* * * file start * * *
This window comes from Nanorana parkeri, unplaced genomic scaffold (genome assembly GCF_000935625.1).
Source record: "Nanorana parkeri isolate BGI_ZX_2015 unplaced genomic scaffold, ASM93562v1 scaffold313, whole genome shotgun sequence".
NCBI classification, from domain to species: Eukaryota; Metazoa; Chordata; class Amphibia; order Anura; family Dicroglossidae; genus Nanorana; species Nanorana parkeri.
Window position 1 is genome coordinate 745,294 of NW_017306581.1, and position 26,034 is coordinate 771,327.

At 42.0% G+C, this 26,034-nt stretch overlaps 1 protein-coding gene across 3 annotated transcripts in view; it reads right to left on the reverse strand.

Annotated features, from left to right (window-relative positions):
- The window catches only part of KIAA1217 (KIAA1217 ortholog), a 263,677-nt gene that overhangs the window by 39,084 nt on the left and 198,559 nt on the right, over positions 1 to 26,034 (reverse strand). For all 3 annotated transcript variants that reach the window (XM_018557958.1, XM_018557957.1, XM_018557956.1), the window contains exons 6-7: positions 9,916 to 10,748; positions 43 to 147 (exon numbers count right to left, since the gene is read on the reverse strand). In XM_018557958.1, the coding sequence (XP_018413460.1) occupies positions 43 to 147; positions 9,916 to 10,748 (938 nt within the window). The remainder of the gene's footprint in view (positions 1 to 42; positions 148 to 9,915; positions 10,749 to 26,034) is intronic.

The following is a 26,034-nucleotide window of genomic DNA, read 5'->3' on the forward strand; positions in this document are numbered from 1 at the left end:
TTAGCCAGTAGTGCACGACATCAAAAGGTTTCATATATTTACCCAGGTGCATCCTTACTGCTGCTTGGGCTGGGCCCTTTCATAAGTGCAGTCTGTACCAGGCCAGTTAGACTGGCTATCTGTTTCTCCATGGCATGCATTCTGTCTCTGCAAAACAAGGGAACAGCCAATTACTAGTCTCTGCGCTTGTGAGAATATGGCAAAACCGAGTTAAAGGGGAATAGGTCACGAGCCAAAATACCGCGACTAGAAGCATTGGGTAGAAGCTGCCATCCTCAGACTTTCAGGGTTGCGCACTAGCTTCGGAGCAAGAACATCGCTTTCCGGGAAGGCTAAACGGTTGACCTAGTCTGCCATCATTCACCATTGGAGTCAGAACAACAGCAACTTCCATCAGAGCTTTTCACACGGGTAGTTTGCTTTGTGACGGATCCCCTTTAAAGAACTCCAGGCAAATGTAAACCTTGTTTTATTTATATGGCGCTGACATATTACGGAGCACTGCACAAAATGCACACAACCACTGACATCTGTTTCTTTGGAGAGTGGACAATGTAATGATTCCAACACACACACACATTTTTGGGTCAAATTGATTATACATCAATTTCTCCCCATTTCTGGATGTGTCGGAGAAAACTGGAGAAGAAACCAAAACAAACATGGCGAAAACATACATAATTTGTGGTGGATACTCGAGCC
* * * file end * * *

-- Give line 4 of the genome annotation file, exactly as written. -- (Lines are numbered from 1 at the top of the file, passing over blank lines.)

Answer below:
Window position 1 is genome coordinate 745,294 of NW_017306581.1, and position 26,034 is coordinate 771,327.